Friday, May 27, 2011

Worm Farming 101

At the end of February I attended a vermicomposting workshop in Dallas held by Heather of the Texas Worm Ranch.  As if the name of her company doesn't give it away, vermicomposting is the act of composting through the use of various worms - in Heather's case (and now mine), red wigglers.  The first time I had ever heard about vermicomposting was about 10 years ago when my "kooky" (what I thought at the time - of course, I am now squarely in this category as well!) college roommate listed worms on her wedding registry! 

Believers in vermicomposting/worms list the seemingly endless benefits:
  • Improves soil structure, enriching it with numerous micro-organisms
  • Improves water holding capacity
  • Improves root growth and structure
  • Enhances germination, plant growth, and crop yield
  • One pound of mature worms (appoximately 800-1000 worms) can eat up to 1/2 a pound of organic material per day
  • In a healthy worm bin, the worms and beneficial microbes work together to neutralize odors, making them suitable for indoor use (while up until now we've kept ours outside, I can attest to the fact that I have never once smelled anything untoward upon opening our bin, despite the rotting food inside)
  • Does not produce methane gas
  • Worms can eat most fruits, vegetables, grain waste, manure, leaves, newspaper, cardboard, office paper, junk mail, and other sources of cellulose
  • Converts waste (i.e. worms eat the refuse and poop out castings) into a great organic amendment that's beneficial for gardens, houseplants, and landscaping
There are huge "farms" dedicated solely to composting with worms and then selling the castings as garden fertilizer.  However, it is just as easy for a homeowner (or even apartment dweller!) to have your own worm bin to compost kitchen refuse.  I'd only seriously started thinking about getting worms in the last year, but wondered what was involved in getting started.  Turns out not much!  Other than the cost of the worms (a hefty $25-$30/pound depending on where you purchase them), it is possible to set up your own vermicomposting bin with almost no expense.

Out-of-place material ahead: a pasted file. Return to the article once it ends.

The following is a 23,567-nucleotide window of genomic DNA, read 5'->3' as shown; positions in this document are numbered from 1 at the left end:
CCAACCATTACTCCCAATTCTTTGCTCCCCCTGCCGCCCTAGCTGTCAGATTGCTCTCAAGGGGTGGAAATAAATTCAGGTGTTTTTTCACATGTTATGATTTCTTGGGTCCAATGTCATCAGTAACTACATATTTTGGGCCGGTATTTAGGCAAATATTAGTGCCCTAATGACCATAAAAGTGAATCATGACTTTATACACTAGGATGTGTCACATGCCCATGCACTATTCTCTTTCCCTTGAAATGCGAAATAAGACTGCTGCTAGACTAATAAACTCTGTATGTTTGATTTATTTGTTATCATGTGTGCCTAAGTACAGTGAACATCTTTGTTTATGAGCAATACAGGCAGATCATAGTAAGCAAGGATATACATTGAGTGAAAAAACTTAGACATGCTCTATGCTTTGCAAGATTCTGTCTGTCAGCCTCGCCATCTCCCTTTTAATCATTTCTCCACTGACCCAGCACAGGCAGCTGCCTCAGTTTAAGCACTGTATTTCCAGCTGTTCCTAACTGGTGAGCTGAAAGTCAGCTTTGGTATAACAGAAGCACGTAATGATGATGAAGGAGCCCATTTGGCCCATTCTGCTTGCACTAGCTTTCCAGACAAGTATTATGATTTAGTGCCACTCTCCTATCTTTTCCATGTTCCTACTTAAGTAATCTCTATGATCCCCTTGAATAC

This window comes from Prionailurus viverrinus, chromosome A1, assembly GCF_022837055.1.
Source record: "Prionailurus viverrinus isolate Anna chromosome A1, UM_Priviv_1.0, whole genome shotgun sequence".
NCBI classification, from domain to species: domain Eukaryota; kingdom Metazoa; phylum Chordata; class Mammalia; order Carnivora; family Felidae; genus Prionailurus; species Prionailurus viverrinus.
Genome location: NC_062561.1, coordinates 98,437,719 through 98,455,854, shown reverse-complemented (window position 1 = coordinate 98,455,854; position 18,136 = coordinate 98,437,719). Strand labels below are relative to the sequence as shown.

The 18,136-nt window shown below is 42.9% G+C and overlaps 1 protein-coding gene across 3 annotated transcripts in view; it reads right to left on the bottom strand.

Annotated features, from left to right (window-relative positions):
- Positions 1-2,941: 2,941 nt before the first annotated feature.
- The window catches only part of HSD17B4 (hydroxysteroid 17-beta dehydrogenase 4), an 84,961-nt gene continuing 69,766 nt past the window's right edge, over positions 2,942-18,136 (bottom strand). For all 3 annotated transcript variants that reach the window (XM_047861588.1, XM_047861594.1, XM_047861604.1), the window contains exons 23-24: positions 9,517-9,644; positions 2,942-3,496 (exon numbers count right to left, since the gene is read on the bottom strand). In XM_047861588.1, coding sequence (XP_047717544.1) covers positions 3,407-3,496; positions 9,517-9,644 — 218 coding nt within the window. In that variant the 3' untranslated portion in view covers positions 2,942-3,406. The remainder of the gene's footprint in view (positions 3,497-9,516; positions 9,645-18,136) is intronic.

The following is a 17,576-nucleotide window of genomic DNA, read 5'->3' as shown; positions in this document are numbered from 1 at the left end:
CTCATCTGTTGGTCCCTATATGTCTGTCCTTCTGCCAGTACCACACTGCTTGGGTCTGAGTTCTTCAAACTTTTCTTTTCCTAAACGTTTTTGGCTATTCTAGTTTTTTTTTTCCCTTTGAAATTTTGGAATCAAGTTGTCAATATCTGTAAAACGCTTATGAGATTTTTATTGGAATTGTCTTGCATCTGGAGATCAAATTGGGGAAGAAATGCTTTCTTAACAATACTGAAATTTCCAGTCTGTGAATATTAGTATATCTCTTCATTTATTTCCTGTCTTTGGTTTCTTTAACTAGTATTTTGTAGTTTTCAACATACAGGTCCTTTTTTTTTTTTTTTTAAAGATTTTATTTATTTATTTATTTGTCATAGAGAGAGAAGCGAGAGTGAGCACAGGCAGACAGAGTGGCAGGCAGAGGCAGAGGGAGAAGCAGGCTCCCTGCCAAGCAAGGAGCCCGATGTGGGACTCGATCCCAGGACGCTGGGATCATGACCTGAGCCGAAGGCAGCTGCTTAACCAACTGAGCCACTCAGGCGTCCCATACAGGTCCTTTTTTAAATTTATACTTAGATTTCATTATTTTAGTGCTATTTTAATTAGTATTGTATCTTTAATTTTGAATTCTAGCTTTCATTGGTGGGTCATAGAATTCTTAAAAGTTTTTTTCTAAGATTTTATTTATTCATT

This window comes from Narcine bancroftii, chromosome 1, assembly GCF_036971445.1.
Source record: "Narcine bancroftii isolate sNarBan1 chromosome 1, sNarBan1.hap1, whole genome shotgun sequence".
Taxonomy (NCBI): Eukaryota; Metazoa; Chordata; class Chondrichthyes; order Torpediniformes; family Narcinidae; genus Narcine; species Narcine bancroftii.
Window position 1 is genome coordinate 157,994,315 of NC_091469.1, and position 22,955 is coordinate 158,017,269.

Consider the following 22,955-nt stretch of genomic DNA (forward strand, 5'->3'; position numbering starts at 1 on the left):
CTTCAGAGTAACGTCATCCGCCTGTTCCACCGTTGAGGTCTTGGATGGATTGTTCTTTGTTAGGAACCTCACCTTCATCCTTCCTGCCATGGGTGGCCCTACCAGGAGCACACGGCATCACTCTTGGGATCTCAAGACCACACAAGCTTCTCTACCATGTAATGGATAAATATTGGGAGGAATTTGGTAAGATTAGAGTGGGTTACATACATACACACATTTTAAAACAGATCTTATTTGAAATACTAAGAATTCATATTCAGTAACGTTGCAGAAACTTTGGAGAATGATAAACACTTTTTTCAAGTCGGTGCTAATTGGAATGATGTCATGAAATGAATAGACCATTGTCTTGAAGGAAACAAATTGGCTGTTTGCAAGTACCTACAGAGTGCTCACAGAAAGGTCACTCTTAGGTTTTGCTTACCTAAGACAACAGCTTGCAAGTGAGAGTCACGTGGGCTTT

Here's what I did, generally following Heather's instructions:
  • Use a 14 inch by 24 inch bin I had on hand (can go smaller or larger)
  • Drill some air holes along the top and a few in the bottom (amazingly, as long as the conditions inside are acceptable, no worms attempt to get out of the bottom holes)
  • Fill bin about 5-6 inches with chicken litter from the coop, compost, or dirt
  • Place 1 pound of red wigglers on top of the dirt section
  • Put a thin layer of food scraps (no meat, dairy, pineapple or papaya, minimal citrus) over the worms (not pictured)
  • Top with another 6 inches of moist shredded newspaper, office paper, or cardboard (not pictured)
  • Snap on top!
  • Add a handful of food every second or third day underneath the paper layer (though I must admit I've gone as long as a week and they've been completely fine)
  • About once every two weeks I took a hose and quickly (and lightly) sprinkled some water on top of the paper layer to keep it moist

 Bin filled with chicken coop litter

 Close-up of litter

Added one pound of Red Wigglers

 Finished product after 12 weeks!  The tiny brown particles are worm poop!  
Castings - black gold.  Perfect to side-dress the veggies or fruits in your garden!